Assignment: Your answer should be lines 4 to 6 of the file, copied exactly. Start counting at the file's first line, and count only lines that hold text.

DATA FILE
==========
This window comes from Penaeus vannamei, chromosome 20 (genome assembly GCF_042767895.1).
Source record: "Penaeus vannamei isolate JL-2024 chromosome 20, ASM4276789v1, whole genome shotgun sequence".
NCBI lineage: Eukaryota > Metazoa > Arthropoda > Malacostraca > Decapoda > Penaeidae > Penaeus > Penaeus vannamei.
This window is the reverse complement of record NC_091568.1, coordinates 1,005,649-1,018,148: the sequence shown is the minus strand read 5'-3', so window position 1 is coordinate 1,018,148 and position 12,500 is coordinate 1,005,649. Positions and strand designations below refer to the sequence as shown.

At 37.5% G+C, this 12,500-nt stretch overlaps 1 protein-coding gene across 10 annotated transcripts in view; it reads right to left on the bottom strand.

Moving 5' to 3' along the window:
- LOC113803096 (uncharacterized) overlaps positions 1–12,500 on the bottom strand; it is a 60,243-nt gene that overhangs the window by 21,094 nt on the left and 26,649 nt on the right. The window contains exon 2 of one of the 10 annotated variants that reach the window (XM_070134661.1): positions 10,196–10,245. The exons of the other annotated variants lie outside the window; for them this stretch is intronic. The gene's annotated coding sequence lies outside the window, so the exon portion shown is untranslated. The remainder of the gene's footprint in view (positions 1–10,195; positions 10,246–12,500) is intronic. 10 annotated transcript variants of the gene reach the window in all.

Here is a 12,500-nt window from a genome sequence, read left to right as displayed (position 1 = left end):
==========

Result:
This window is the reverse complement of record NC_091568.1, coordinates 1,005,649-1,018,148: the sequence shown is the minus strand read 5'-3', so window position 1 is coordinate 1,018,148 and position 12,500 is coordinate 1,005,649. Positions and strand designations below refer to the sequence as shown.

At 37.5% G+C, this 12,500-nt stretch overlaps 1 protein-coding gene across 10 annotated transcripts in view; it reads right to left on the bottom strand.

Moving 5' to 3' along the window: